The cat changed strategies. Maybe tenants flocking out of the big apartment towers were in too much of a hurry to notice a cat pleading for help. So Big Bessie found a smaller building and waited. A man wearing a blue suit tried to shoo her away. Someone else said the neighborhood was overflowing with street cats.
After the morning rush, Big Bessie plunked down on the front steps, feeling dejected. What else could she do for Harriet? Was Harriet even still under the car? Footsteps caught Big Bessie’s attention. She turned to see a young woman with dazzling brown eyes and a smile that made her feel like a playful kitten again.
“Aren’t you a pretty cat?” the tender faced woman said. “I haven’t seen you before. I wonder who you belong to.”
Big Bessie wanted to soak up the affection but now wasn’t the time. She made a move towards the corner.
“Don’t be afraid. My name is Mary and I won’t hurt you.” Mary stood in front of her tidy little building.
Darn, Big Bessie said to herself. She doesn’t understand. She rambled back to Mary’s extended arms.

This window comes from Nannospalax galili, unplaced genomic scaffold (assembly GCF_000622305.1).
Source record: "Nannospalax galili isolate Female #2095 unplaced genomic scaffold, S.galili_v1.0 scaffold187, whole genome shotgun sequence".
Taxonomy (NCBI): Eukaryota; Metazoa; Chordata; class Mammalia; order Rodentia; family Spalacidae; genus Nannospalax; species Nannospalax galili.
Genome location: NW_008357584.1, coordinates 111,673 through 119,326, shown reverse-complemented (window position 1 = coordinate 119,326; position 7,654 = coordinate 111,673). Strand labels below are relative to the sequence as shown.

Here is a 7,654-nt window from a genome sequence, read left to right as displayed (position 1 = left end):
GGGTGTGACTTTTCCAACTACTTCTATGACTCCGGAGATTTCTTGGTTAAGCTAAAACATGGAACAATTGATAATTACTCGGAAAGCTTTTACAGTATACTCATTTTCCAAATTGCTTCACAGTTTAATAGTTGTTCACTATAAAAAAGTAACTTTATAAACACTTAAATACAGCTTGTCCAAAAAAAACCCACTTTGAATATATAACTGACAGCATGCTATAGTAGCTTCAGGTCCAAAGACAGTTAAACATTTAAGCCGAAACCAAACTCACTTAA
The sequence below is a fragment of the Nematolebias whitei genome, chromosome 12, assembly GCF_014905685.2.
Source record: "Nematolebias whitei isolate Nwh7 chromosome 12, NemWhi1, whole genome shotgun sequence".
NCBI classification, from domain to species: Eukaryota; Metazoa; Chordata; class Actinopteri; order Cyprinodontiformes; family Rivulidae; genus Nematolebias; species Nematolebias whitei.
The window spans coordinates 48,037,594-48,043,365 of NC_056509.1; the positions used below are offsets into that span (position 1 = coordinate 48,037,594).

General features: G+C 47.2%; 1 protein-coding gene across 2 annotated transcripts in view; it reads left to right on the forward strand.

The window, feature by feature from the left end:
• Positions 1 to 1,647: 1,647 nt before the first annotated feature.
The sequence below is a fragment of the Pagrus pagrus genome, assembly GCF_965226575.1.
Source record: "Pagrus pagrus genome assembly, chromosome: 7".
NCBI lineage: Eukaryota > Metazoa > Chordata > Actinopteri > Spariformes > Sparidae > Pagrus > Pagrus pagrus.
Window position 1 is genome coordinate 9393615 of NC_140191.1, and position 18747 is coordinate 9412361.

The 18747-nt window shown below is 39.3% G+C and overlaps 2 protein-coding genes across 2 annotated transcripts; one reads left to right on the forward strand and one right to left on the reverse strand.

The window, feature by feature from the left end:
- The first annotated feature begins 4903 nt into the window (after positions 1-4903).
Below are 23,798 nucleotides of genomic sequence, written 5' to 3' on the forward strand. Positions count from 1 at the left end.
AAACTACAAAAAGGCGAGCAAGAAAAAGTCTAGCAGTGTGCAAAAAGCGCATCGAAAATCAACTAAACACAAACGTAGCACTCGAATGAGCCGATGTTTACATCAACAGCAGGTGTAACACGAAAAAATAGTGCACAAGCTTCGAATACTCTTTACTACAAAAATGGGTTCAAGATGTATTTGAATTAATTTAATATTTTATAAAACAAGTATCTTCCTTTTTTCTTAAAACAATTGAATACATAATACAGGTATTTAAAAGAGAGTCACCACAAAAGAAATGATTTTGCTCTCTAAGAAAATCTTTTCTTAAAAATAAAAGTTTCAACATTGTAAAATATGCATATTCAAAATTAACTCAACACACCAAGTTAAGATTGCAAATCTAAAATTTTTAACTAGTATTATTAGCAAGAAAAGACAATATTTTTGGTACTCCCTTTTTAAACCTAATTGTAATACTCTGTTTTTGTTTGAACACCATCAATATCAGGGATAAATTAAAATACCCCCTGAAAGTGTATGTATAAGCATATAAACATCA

“That’s better,” Mary said, stroking Big Bessie’s unkempt fur.
Big Bessie jumped down and again headed to the corner.
“For a cat, you’re strange. I get the impression I should follow you. You look too old to have kittens. But what the heck.”
Big Bessie sniffed her way down the block, trying to recapture the scent back to Harriet. She wasn’t quite sure where the abandoned car was but this was now or never time. She had to find Harriet. Her nose couldn’t fail.
Mary followed Big Bessie through the neighborhood. At the traffic light, she tried to pick up the cat but the big ball of fluffy white fur squirmed until Mary put her down. “You’re determined to lead me somewhere, aren’t you?”
About 10 minutes slipped by when Big Bessie found the old car. She poked her head underneath and found Harriet snuggled inside one of the back tires. “What took you so long?” Harriet said.
“How’d you know I’d be back?”
Mary bent down and saw the injured cat. “So this was your plan? Your friend is hurt.”
Mary stretched to pick up Harriet. Tenderly, she held the injured cat. Then Mary reached into her back pocket and pulled out her cell phone. Within minutes her husband drove up in his yellow cab. Mary placed both cats in the back seat.
“Let’s get them to a vet,” Mary said. “One of them is injured.”
“What’ll we do with them?” her husband asked.
“What else can we do? Bring them home with us and let them blend in with the others.”